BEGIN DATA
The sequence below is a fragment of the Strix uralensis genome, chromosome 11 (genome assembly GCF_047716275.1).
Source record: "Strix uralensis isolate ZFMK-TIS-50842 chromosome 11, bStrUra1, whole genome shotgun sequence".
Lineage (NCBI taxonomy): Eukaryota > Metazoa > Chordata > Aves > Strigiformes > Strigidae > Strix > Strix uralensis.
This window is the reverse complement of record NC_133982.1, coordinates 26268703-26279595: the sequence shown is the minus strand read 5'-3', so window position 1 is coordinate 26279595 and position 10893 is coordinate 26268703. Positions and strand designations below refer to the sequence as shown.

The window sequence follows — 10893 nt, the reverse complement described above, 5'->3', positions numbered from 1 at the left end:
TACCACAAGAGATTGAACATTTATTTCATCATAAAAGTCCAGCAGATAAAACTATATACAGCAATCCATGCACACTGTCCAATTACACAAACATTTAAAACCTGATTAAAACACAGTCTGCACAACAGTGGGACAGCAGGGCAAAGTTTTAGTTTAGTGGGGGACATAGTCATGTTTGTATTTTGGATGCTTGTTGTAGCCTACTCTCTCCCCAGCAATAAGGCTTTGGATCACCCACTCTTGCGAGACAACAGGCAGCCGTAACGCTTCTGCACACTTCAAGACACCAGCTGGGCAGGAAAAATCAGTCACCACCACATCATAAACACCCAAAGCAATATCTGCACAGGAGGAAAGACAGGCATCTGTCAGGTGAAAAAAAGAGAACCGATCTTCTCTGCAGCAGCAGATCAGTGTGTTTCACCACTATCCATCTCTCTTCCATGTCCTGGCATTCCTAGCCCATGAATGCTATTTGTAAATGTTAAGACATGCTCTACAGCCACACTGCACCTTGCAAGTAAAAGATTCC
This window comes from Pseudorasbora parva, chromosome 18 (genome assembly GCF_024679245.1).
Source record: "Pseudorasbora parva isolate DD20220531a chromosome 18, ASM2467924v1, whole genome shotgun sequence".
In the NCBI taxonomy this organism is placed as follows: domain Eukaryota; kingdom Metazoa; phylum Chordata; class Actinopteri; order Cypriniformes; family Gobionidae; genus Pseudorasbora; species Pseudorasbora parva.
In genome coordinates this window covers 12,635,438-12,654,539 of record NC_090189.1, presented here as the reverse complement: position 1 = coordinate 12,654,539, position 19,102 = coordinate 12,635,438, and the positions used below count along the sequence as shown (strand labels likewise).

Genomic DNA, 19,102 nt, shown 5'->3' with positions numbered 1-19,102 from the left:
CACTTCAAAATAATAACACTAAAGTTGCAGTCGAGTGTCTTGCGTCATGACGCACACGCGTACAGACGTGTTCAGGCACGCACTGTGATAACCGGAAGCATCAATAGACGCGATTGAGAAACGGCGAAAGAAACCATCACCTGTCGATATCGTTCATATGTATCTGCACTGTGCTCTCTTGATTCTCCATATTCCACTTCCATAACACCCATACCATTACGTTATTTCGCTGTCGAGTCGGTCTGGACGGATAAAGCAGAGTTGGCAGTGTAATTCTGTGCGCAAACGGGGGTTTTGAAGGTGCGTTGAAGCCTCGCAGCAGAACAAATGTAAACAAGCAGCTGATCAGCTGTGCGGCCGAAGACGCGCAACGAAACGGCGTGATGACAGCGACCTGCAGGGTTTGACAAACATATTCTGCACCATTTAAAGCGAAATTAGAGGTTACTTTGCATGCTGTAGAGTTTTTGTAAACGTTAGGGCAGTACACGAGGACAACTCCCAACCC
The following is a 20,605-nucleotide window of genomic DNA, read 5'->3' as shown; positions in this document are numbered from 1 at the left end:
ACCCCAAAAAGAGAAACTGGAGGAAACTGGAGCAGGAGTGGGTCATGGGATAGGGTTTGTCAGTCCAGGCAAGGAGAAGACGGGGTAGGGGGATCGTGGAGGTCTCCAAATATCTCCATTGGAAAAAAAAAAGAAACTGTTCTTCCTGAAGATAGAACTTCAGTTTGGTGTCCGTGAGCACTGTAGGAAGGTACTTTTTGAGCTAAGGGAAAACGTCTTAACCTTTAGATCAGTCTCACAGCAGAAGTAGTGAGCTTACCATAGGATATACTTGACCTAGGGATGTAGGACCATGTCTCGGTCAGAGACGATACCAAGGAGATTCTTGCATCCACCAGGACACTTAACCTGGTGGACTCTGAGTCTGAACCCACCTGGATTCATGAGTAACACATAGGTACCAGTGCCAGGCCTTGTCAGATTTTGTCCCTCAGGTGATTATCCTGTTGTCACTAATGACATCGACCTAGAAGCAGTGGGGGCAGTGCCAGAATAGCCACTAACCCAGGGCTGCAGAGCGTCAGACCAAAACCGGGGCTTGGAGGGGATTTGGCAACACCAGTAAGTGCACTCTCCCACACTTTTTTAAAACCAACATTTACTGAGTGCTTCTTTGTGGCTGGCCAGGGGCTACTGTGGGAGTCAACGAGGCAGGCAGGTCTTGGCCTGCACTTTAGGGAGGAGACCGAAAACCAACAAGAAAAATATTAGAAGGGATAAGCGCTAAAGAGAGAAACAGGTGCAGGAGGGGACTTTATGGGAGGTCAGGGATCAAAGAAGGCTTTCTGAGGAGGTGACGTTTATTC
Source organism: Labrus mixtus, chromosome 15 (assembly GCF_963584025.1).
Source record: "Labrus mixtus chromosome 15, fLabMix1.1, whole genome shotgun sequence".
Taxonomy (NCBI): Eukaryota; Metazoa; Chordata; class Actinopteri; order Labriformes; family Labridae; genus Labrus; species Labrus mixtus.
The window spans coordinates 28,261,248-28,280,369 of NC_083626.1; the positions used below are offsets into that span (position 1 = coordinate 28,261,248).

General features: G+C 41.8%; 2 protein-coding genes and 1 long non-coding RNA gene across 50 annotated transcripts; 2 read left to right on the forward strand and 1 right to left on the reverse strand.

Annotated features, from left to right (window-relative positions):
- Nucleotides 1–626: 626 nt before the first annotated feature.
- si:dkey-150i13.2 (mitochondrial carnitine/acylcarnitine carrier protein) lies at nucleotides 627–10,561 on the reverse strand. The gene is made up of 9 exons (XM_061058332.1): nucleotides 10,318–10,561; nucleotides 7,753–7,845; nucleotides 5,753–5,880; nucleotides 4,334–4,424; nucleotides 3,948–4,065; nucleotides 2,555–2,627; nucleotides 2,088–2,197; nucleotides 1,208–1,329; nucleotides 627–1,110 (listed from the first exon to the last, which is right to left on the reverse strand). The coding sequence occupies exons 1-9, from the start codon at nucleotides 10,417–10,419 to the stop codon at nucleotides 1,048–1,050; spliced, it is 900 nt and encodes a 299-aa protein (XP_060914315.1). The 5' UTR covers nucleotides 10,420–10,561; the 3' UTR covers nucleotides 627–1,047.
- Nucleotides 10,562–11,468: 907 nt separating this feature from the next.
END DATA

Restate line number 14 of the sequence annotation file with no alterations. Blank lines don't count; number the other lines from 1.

ACCCCAAAAAGAGAAACTGGAGGAAACTGGAGCAGGAGTGGGTCATGGGATAGGGTTTGTCAGTCCAGGCAAGGAGAAGACGGGGTAGGGGGATCGTGGAGGTCTCCAAATATCTCCATTGGAAAAAAAAAAGAAACTGTTCTTCCTGAAGATAGAACTTCAGTTTGGTGTCCGTGAGCACTGTAGGAAGGTACTTTTTGAGCTAAGGGAAAACGTCTTAACCTTTAGATCAGTCTCACAGCAGAAGTAGTGAGCTTACCATAGGATATACTTGACCTAGGGATGTAGGACCATGTCTCGGTCAGAGACGATACCAAGGAGATTCTTGCATCCACCAGGACACTTAACCTGGTGGACTCTGAGTCTGAACCCACCTGGATTCATGAGTAACACATAGGTACCAGTGCCAGGCCTTGTCAGATTTTGTCCCTCAGGTGATTATCCTGTTGTCACTAATGACATCGACCTAGAAGCAGTGGGGGCAGTGCCAGAATAGCCACTAACCCAGGGCTGCAGAGCGTCAGACCAAAACCGGGGCTTGGAGGGGATTTGGCAACACCAGTAAGTGCACTCTCCCACACTTTTTTAAAACCAACATTTACTGAGTGCTTCTTTGTGGCTGGCCAGGGGCTACTGTGGGAGTCAACGAGGCAGGCAGGTCTTGGCCTGCACTTTAGGGAGGAGACCGAAAACCAACAAGAAAAATATTAGAAGGGATAAGCGCTAAAGAGAGAAACAGGTGCAGGAGGGGACTTTATGGGAGGTCAGGGATCAAAGAAGGCTTTCTGAGGAGGTGACGTTTATTC